LIFE AMONG THE LOWLY 429
speech. " It's my system to begin strong, — just let 'em know what to expect."
" Indeed! " said the stranger, looking upon him with the curiosity of a naturalist studying some out-of-the-way specimen.
" Yes, indeed. I 'm none o' yer gentlemen planters, with lily fingers, to slop round and be cheated by some old cuss of an overseer! Just feel of my knuckles, now ; look at my fist. Tell ye, sir, the flesh on 't has come jest like a stone, practicing on niggers, — feel on it."
The stranger applied his fingers to the implement in question, and simply said, —
" 'Tis hard enough; and, I suppose," he added, " practice has made your heart just like it>"
" Why, yes, I may say so," said Simon, with a hearty laugh. " I reckon there's as little soft in me as in any one going. Tell you, nobody comes it over me! Niggers never gets round me, neither with squalling nor soft soap, — that's a fact."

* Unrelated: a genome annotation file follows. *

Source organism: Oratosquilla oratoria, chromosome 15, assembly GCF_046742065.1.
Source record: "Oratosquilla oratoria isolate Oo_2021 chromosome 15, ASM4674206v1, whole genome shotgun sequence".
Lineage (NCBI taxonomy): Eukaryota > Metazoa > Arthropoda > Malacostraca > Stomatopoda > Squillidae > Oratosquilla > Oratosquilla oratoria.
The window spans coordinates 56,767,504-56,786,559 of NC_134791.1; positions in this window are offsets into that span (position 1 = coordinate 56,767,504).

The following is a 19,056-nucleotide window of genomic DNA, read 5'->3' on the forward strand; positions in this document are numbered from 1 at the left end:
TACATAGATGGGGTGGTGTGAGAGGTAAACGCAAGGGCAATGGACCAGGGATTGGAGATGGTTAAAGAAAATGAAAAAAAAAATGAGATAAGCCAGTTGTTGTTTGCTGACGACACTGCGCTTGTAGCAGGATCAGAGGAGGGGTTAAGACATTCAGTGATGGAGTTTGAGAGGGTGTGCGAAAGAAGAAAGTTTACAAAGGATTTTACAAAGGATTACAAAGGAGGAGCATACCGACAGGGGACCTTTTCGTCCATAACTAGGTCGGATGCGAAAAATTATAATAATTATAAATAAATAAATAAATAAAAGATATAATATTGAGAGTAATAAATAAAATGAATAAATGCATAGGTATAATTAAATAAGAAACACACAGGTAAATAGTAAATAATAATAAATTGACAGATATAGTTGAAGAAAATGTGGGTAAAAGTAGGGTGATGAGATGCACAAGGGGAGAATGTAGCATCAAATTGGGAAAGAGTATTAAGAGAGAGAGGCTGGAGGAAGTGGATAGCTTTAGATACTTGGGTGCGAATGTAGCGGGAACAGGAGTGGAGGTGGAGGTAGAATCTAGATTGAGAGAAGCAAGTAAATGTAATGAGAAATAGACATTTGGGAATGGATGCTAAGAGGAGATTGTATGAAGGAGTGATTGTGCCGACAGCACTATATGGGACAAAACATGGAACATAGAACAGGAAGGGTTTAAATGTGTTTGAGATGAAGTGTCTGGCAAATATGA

" You have a fine lot there."
" Real," said Simon. " There 's that Tom, they telled me he was suthin uncommon. I paid a little high for him, 'tendin' him for a driver and a managing chap ; only get the notions out that he 's larnt by being treated as niggers never ought to be, he '11 do prime ! The yellow woman I got took in in. I rayther think she 's sickly, but I shall put her through for what she's worth; she may last a year or two. I don't go for savin' niggers. Use up, and buy more, 's my way, — makes you less trouble, and I 'm quite sure it comes cheaper in the end ; " and Simon sipped his glass.
" And how long do they generally last ?" said the stranger.
" Well, donno ; 'cordin' as their constitution is. Stout fellers last six or seven years; trashy ones gets worked up in two or three. I used to, when I fust begun, have considerable trouble fussin' with 'em, and trying to make 'em